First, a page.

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Field implementation of remote ischemic conditioning in ST-elevation myocardial infarction: the FIRST study

Cheskes S, Koh M, Turner L, Heslegrave R, Verbeek R, Dorian P, Scales DC, Singh B, Amlani S, Natarajan M, Morrison LJ, Kakar P, Nowickyj R, Lawrence M, Cameron J, Ko DT. Can J Cardiol. 2019; Nov 26 [Epub ahead of print]. DOI: https://doi.org/10.1016/j.cjca.2019.11.029


Background — Remote ischemic conditioning (RIC) is a non-invasive, therapeutic strategy that uses brief cycles of blood pressure cuff inflation and deflation to protect the myocardium against ischemia-reperfusion injury. We sought to compare major adverse cardiovascular events (MACE) for patients who received RIC prior to PCI for ST-segment elevation myocardial infarction (STEMI) compared to standard care.

Methods — We conducted a pre and post implementation study. In the pre-phase, STEMI patients were taken directly to the PCI lab. Post-implementation, STEMI patients received four cycles of RIC prior to PCI by paramedics or emergency department staff. The primary outcome was MACE at 90 days. Secondary outcomes included MACE at 30, 60, and 180-days. Inverse probability of treatment weighting using propensity score estimated causal effects independent of baseline covariables.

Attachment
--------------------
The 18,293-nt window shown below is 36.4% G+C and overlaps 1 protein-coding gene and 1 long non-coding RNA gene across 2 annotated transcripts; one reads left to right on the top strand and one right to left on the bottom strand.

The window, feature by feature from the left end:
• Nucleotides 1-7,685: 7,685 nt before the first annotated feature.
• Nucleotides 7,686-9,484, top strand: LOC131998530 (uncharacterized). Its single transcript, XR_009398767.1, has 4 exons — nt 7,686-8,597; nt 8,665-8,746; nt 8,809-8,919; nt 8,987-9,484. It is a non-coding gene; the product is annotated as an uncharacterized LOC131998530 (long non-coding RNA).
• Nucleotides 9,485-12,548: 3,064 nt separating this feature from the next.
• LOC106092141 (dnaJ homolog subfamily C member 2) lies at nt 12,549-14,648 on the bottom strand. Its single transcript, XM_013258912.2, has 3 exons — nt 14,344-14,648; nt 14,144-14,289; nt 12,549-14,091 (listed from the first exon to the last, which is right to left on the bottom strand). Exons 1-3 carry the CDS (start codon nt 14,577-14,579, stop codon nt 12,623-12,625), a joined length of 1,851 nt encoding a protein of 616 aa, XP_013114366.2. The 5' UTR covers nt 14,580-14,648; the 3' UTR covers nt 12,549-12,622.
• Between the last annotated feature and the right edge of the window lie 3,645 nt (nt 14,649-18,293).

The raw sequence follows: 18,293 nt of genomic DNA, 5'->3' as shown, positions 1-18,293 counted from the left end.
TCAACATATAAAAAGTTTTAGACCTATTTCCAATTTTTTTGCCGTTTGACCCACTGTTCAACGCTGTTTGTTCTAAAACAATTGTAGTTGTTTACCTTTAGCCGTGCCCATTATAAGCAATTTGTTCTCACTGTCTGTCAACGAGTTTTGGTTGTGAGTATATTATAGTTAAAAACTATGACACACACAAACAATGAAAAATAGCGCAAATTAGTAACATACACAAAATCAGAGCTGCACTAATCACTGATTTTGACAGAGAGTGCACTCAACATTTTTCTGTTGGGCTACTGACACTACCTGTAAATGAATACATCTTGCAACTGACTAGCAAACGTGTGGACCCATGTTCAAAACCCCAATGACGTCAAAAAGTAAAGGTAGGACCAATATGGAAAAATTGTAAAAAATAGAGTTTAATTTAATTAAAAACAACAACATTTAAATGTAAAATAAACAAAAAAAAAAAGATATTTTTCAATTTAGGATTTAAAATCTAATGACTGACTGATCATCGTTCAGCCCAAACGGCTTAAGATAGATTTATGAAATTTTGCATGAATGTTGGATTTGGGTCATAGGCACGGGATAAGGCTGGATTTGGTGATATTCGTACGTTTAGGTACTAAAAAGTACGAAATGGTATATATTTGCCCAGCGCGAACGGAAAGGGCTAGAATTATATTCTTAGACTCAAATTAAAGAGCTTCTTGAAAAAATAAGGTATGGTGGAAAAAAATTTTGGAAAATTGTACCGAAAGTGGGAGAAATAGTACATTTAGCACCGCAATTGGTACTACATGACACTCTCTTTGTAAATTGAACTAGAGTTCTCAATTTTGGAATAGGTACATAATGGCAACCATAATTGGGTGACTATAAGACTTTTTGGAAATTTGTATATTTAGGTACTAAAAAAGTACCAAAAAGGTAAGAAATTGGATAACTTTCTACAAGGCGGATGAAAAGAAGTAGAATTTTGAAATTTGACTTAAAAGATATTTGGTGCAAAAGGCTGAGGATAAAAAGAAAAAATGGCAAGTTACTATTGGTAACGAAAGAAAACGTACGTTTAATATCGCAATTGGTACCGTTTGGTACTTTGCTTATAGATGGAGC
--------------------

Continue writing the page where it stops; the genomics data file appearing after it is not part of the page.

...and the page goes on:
Results — 1667 (866 pre-implementation, 801 post-implementation) patients were included. In the pre-phase, 13.4% had MACE at 90-days compared to 11.8% in the post-phase (odds ratio (OR) 0.86; 95% CI: 0.62 to 1.21). There were no significant differences in MACE at 30, 60 and 180 days. Patients presenting with cardiogenic shock or cardiac arrest prior to PCI were less likely to have MACE at 90 days (42.7% pre vs. 27.8% post) if they received RIC prior to PCI (OR: 0.52; 95% CI: 0.27 to 0.98).

Conclusions — A strategy of RIC prior to PCI for STEMI did not reduce 90-day MACE. Future research should explore the impact of RIC prior to PCI for longer-term clinical outcomes and for patients presenting with cardiogenic shock or cardiac arrest.

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